Mom and I are collectors of all kinds of things. Books, knick-knacks, letters and cards, photos, jewelry. You name it, we probably have it in our homes. Mom taught me to reuse before recycling or repurposing was cool. When I scroll through Pintrest or Hometalk websites, I often see “new” ideas that have been at Mom’s house forever. We both have too much stuff, too many possessions.
I can remember shopping at Goodwill when we lived in Minnesota in the 70’s. This was way before thrift shopping was a chic thing! The thrill of the bargain was our “shopper’s high” and a wonderful way for us connect. I miss going to the thrift stores with Mom. She just cannot manage the lights and noise and chaos any longer. I still shop there; in fact, more than 80% of my clothing/accessories/home décor has come from Circle of Hope, Habitat for Humanity, or Sharing and Caring. You never know what you might find!
Although Mom has always enjoyed her things, I’ve noticed lately that sometimes she doesn’t recognize her possessions anymore. She doesn’t know that it’s her bed. Or her clothes. She gets confused about being in her house. More often than not, she thinks her house, her clothes, her things are my house, clothes, and things. I am amused when she asks me about the history of this or that. If I know where or when she bought it, I’ll tell her the story. If not, I’ll ask Dad and if he doesn’t know, I’ll make up something.
She has always been attracted to shiny things. When I was little, she would let me “organize” her costume jewelry and now she organizes and reorganizes it. (I wrote about her obsession with her accessories here.) When we would go to the thrift shops, she would look through the jewelry and knick-knacks and buy whatever caught her eye. Dad would get frustrated when we’d bring home treasures but I would remind him that these were like our “fishing” trips – everyone needs a hobby!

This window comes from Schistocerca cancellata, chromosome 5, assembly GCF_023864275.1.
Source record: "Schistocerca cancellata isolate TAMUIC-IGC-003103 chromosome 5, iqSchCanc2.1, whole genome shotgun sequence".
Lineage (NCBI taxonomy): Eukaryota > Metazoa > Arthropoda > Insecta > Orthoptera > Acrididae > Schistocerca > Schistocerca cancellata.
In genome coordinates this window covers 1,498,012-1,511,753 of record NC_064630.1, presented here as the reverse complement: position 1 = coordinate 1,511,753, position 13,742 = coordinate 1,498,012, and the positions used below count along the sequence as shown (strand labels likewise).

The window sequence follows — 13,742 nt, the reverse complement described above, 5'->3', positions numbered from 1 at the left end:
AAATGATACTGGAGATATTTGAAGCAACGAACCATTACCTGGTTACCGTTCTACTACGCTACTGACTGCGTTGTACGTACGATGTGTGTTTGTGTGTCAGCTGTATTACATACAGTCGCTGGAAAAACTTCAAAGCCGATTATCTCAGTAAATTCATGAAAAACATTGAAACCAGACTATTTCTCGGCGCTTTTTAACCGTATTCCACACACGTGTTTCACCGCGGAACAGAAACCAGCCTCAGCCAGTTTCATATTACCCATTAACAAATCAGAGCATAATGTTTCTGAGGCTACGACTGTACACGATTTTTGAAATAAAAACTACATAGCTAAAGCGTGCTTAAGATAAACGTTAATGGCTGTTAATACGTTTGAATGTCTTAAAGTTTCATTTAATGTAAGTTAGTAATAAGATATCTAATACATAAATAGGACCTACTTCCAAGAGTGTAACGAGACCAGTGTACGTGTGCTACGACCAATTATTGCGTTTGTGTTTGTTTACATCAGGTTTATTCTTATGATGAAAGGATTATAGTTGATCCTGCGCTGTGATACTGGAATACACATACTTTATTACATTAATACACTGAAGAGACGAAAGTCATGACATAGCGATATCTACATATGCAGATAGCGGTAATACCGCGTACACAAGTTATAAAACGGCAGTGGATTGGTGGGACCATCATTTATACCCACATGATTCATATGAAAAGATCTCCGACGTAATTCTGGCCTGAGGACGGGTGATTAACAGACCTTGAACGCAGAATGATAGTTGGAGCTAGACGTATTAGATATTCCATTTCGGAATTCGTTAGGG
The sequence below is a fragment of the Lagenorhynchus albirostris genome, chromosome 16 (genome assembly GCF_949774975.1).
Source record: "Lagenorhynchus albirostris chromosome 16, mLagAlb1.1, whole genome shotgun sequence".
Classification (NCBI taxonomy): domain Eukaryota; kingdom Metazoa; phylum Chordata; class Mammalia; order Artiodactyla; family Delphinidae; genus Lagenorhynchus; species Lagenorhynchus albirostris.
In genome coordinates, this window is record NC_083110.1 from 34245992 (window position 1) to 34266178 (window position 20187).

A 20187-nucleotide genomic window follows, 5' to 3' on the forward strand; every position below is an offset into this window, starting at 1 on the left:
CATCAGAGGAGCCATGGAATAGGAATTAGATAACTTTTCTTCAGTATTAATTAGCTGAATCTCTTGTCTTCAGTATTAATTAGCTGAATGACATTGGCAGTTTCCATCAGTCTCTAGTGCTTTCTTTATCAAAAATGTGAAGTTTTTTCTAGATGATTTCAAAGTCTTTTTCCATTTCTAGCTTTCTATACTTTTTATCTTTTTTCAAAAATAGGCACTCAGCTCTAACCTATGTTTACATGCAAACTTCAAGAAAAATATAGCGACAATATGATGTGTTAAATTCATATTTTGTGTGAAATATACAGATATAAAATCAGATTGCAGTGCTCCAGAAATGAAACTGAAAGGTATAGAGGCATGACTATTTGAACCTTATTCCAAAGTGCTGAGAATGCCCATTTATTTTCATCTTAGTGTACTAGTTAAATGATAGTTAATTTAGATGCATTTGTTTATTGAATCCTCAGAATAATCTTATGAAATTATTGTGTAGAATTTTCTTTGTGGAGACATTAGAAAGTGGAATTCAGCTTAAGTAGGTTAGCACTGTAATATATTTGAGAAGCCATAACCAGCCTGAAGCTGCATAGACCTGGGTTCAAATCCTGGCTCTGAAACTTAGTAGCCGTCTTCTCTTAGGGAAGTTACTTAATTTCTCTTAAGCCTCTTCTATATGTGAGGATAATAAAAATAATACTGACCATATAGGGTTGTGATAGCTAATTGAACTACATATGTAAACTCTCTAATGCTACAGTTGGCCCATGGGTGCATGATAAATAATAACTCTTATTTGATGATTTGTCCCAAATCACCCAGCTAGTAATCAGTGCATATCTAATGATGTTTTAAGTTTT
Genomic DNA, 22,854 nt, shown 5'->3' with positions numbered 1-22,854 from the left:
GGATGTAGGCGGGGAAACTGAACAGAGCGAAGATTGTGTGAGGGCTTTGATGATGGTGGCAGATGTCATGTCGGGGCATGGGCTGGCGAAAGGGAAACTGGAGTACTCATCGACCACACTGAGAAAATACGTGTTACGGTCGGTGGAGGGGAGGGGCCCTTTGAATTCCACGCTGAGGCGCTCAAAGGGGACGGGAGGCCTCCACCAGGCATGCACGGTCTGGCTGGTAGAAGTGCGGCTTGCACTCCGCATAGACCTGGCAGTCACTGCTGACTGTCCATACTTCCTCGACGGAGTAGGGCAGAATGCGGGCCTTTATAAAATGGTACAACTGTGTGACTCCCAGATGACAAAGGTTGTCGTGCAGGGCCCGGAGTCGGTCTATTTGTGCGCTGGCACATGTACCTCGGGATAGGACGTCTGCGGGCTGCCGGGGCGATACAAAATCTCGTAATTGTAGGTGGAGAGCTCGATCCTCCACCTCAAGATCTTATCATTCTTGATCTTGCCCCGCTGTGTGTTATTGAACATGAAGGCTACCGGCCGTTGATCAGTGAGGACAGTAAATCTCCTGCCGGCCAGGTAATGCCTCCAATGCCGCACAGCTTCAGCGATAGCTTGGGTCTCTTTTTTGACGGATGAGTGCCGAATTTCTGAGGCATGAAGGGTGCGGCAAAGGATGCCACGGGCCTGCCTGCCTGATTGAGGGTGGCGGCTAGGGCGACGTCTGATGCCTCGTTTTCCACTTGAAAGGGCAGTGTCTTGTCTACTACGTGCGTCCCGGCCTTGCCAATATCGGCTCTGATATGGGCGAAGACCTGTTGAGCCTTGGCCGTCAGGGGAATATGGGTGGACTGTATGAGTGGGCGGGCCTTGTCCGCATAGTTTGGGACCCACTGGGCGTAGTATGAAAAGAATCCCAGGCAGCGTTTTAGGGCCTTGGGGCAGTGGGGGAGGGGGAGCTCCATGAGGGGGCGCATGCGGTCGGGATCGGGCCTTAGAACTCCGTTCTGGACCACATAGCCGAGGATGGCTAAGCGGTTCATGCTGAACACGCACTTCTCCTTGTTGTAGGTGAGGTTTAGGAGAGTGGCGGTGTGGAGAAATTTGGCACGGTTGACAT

I thought she would always remember her things. She’ll recognize something one day and the next will want to know where all this stuff came from. She’ll ask to go home or say she’s ready to leave. She’ll pack her purse full to overflowing with tissues, jewelry, combs, and lipsticks and announce that it’s time for someone to take her to her house. In those moments, I often wonder what house she wants to go to, her childhood home or one of the dozens she shared with Dad during their years in the service. When I counter that this is her home, the one that she built with Dad in 1977, she needs to know specifics. Who built it? Where is it located? Who else lives here?
Photographs will placate her but only temporarily. After all, someone could have brought her photos here and set them up to make it look like her house. She has no idea why someone would try to trick her like that but it isn’t very nice! Thankfully these moments are random and she can eventually be persuaded to stay here. I know from dealing with dementia that things might change one day. I dread the day she cannot be enticed to stay. Although Mom hasn’t ever been rude or ugly to me, she can turn on the tears and be quite pitiful. I find it difficult – but not impossible – to get Mom to do what she doesn’t want to do. Dad, on the other hand, struggles mightily and gives up. He simply cannot take her tears.
So once again, even as I am writing about Mom, I am thinking of Dad. This is the home they built together and she doesn’t know it. These possessions that they have acquired don’t bring memories to her. And what are the meanings of things if you don’t have someone with whom to share them?
These are tough days. Many of you have already been through this and had to sort through decades of memories associated with the homes of grandparents or parents or spouses. Somedays I wonder how we’ll ever get through this season. I know that this season will pass. I appreciate you, our community of strength and companions in sorrow. Thank you for being more important than any of our possessions.